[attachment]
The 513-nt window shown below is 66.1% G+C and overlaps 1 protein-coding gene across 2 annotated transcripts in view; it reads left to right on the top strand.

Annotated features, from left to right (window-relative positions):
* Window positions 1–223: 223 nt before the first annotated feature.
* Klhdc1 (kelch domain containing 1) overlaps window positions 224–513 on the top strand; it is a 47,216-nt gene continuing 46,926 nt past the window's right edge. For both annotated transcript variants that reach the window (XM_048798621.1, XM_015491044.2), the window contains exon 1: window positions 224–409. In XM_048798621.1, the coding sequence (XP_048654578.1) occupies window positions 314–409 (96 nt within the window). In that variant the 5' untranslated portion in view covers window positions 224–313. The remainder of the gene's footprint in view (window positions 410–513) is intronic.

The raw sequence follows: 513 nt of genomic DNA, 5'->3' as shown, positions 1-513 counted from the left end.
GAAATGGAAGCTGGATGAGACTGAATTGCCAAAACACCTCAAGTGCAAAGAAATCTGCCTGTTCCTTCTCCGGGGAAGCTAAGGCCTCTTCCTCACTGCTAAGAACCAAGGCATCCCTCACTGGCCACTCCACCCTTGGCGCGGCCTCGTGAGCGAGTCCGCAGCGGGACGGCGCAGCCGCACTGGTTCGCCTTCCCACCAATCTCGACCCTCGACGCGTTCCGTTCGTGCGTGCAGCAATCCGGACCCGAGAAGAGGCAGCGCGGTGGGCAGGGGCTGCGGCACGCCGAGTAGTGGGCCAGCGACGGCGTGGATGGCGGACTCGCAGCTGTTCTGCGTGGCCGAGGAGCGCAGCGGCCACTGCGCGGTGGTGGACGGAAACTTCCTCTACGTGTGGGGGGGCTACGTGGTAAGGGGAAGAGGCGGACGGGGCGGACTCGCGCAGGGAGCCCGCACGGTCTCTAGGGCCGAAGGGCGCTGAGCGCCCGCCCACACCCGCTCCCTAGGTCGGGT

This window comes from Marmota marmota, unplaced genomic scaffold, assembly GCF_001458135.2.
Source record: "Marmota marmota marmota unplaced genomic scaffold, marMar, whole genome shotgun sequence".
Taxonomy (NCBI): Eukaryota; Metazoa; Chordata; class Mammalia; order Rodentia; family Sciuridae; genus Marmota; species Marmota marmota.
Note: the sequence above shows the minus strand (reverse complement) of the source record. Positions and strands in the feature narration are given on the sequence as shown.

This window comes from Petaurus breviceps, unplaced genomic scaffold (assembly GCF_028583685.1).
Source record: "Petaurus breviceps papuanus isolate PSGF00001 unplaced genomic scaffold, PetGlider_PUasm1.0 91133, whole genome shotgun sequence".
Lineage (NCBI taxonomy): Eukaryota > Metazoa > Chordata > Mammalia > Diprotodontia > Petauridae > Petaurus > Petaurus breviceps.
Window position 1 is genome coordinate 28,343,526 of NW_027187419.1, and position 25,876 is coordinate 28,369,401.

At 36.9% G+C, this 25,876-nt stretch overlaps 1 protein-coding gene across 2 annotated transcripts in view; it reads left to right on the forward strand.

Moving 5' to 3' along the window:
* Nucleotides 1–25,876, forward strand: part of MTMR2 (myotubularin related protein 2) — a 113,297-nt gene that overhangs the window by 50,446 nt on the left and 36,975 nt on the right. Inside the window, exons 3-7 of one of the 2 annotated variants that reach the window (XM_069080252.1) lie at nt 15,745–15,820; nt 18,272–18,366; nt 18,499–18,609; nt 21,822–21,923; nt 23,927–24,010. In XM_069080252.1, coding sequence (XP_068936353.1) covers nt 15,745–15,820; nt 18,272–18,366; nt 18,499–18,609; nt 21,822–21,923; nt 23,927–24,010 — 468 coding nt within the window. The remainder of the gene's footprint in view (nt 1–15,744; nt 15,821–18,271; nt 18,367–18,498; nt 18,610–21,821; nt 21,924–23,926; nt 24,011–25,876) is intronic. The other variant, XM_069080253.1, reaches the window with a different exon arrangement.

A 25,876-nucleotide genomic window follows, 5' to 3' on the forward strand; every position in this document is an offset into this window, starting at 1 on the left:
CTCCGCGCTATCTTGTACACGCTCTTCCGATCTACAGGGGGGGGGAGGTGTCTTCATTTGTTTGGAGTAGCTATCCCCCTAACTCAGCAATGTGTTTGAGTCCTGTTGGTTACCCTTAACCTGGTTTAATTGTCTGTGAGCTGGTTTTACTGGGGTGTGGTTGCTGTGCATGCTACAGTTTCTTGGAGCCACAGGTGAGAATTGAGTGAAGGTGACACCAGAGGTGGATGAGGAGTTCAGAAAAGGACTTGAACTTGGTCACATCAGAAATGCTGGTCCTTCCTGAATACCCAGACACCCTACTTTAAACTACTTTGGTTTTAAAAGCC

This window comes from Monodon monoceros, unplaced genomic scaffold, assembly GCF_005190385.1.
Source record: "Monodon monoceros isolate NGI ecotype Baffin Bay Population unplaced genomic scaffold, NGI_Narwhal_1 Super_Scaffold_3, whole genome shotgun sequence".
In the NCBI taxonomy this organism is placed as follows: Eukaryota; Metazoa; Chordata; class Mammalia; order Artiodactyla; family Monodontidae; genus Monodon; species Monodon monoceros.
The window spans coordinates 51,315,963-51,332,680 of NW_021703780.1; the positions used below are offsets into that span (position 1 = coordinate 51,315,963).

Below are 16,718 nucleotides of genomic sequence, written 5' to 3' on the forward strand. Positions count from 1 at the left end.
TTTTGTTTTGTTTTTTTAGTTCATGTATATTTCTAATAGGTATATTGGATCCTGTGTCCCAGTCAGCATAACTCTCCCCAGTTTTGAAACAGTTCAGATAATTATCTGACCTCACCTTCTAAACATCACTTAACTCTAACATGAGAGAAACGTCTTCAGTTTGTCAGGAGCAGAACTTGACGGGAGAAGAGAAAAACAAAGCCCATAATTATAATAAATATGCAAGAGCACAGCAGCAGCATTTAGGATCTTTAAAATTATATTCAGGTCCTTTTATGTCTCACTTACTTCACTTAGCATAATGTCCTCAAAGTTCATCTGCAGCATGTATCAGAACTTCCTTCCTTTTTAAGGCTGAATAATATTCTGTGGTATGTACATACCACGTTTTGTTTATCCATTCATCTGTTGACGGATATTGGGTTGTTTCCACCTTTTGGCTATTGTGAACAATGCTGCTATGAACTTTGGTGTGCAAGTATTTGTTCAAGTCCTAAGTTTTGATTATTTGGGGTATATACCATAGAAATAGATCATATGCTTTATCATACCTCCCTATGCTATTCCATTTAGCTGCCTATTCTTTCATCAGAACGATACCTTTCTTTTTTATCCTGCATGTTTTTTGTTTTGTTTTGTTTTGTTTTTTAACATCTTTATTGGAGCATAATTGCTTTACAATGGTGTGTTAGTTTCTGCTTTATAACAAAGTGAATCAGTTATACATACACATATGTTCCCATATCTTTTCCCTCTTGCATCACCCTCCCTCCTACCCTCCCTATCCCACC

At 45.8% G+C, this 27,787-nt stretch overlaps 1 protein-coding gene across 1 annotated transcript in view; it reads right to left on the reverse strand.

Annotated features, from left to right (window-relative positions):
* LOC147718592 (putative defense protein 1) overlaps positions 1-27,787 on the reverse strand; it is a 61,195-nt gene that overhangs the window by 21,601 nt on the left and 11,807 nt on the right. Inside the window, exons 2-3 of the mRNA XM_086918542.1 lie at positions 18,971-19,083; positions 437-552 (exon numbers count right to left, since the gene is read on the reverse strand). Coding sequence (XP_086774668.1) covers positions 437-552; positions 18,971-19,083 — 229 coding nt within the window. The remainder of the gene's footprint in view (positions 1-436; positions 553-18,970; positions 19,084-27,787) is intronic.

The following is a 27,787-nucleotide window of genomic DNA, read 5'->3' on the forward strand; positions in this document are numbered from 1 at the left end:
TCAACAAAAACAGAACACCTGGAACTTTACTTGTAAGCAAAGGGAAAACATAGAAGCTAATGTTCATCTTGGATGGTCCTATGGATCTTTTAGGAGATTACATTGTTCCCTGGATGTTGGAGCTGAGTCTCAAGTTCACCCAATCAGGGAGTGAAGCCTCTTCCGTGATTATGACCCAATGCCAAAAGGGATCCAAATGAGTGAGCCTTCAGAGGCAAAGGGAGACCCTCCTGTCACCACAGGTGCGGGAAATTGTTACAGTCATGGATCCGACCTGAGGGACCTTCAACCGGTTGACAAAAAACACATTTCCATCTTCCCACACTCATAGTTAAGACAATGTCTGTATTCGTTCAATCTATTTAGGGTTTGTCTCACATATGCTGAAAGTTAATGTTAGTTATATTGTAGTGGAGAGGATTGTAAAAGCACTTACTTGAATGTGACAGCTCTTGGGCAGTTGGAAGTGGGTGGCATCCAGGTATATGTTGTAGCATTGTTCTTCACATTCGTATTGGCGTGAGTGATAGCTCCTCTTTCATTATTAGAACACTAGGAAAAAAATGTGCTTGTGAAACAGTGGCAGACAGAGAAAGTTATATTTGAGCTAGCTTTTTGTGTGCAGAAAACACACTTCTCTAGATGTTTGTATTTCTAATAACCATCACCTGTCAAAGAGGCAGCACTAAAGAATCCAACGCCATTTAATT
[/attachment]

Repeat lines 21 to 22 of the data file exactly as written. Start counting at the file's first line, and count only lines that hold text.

Source record: "Monodon monoceros isolate NGI ecotype Baffin Bay Population unplaced genomic scaffold, NGI_Narwhal_1 Super_Scaffold_3, whole genome shotgun sequence".
In the NCBI taxonomy this organism is placed as follows: Eukaryota; Metazoa; Chordata; class Mammalia; order Artiodactyla; family Monodontidae; genus Monodon; species Monodon monoceros.